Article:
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Liberal's, here's why Boris must win

Photo by Annie Spratt on Unsplash

IT MAY be a controversial view for a progressive to take, but I’m increasingly of the opinion that Boris Johnson is the right man to win the UK’s general election on December 12.

Simply put, the next parliament and government are quite likely to be even more disastrous than this one, and Johnson needs to be in the water when the tide goes out.

Quite why anyone else would want to be anywhere near the crime scene is beyond me.

And giving Johnson the keys to Number 10 for a few years will give Labour the chance to replace the unelectable Jeremy Corbyn with someone a bit more, umm, electable.

The thing is, for all that we’ve argued about Brexit, it hasn’t actually happened yet.

We’ve had three years of national division and name-calling, but the proverbial poo is still a long way from the fan, even though the writing's on the wall.

When the Brexit poo hits, there is little to suggest the aftermath will be anything other than poo-covered.

And the current crop of back-of-a-fag-packet ideologues who are likely to be in charge have precisely zero track record in executing anything other than catchy three-word slogans.

Watching Johnson try to fit his three-word phrases into interviews and speeches as many times as possible might make a good drinking game, but just saying “Get Brexit Done” isn’t a policy any more than “Take Back Control” was.

Meaningless slogans cooked up by election experts offer absolutely nothing to suggest that this government will do anything other than cock up Brexit. We have the evidence. They've been cocking it up very publicly for the past three years.

If you talk to other experts - in things like trade and economics - the picture for Britain over the next few years is muted, at best, with or without leaving the EU.

In fairness to Johnson and co, many of the challenges Britain faces come from outside the country. Trade flows are flattening or declining. Investment is slowing. Markets are over-valued. Economies everywhere flirt with recession.

That’s not Johnson’s fault, but pulling the UK out of dozens of its closest trading relationships - which won’t help - is his fault.

And for that, he and his cronies must be at the helm to take the blame. Even if the blame is unfair, it must be laid at his feet in order to do as much damage as possible to his whimsically isolationist brand of politics.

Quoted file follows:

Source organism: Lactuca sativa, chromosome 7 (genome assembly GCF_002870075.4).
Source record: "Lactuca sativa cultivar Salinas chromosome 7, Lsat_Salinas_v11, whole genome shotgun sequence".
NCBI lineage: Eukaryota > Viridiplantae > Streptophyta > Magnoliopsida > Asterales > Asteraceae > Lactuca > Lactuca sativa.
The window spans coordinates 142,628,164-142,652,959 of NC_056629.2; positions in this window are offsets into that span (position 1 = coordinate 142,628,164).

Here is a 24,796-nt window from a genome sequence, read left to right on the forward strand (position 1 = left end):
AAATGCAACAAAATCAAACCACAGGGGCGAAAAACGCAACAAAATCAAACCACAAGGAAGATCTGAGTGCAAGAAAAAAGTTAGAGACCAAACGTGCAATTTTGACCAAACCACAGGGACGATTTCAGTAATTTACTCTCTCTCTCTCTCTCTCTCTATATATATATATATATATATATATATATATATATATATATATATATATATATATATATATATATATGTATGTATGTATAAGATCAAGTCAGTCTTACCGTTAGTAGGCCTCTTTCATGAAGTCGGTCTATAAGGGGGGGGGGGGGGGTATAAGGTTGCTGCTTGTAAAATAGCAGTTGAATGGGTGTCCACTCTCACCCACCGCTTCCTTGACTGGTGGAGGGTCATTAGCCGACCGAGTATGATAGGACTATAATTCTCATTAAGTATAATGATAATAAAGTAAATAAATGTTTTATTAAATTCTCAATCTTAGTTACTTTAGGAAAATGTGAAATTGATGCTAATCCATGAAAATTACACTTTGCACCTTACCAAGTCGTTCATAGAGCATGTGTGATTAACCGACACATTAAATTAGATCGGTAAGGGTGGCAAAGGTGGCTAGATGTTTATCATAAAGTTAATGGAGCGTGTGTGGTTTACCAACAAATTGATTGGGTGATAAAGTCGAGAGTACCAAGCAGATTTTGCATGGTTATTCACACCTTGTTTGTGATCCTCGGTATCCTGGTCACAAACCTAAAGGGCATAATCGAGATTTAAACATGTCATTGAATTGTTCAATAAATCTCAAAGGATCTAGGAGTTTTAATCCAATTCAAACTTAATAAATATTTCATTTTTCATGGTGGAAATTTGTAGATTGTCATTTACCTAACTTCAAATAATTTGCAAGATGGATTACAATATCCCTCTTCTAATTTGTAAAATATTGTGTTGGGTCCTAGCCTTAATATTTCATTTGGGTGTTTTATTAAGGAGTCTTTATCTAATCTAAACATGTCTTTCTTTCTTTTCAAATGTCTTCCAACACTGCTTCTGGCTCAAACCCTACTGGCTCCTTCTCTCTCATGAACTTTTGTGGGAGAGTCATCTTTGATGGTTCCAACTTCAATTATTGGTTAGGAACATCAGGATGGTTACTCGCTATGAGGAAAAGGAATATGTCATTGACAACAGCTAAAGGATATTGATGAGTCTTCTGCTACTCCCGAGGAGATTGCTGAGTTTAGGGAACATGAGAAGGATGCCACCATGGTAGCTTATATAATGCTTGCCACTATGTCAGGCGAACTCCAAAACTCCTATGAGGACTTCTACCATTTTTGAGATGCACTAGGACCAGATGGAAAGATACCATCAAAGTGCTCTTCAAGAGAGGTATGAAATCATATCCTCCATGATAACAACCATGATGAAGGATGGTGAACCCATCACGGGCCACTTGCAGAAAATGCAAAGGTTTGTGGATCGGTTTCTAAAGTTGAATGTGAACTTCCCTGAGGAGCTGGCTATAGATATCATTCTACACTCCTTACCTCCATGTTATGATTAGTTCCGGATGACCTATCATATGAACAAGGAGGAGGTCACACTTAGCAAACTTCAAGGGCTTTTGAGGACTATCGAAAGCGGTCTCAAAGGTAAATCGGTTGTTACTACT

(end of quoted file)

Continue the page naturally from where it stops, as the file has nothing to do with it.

The parallels with Labour’s fall from grace are obvious.

Gordon Brown didn’t cause the Global Financial Crisis - American banks did - but it didn’t help that when trouble hit, the treasury was perilously over-stretched.

When the tide went out, the UK wasn’t wearing any knickers, and Labour has been punished for it ever since, even though Brown, Blair & Co were only partly culpable. In the same way, Johnson & Co need to be in the frame for the next shock if the eye-swivellers are ever to be put back in their box.

The downfall could come from anywhere, but what’s almost certain, is that it will blind-side a government likely to be made up of hopeless, ideology-driven incompetents.

Does anyone for a minute think that this election is about to return 650 reflective, qualified, benevolent lawmakers? Don't be daft.

Instead we’ll return a parliament of rabble-rousing nincompoops, ill-equipped for the task ahead.

Johnson is likely to win, even though more than half of the country are likely to vote against him.

He will ride high in his invisible robes briefly, then be swamped by the enormity of the task and the instant unpopularity that is inevitable not only because most people will have voted for someone else, but because his own manifesto essentially amounts to a promise that austerity won’t get any more, well, austere.

In short, we're promoised more of the same.

That, of course, and “Getting Brexit Done”. Yawn.

It has always been obvious to anyone with a sensible reading of the situation that the UK’s problems, such as they are, have little or nothing to do with the EU.

But it is only when the UK finally leaves the EU that reality will be placed rudely under the noses of the entire British public, remainers and Brexiteers alike.

Immigration has already dried up of its own volition. Are people any happier? Of course not. Will wages and living standards suddenly expand apace outside the EU? The opposite is more likely. Will our exporters suddenly be swamped with booming demand from all over the world for our myriad of services and manufactured goods? No. Because most trade, globally, is between neighbouring countries, and we're making that harder.

At least our wise lawmakers will be able  to legislate on food packaging standards right here in Mighty Blighty. Thank heavens.

All the things that made unhappy people vote for Brexit will remain after Brexit, and the architects of this mess ought to be in the dock when it happens, lest they point the finger at someone else.

There was a time when I would have sighed and said, 'Oh well, the country will get what it votes for', only that's not true. It won’t.

Yet this entire mess is, in complete totality, 100% the Tories' doing.

It is perhaps right and proper that it is they who drive us off the cliff.


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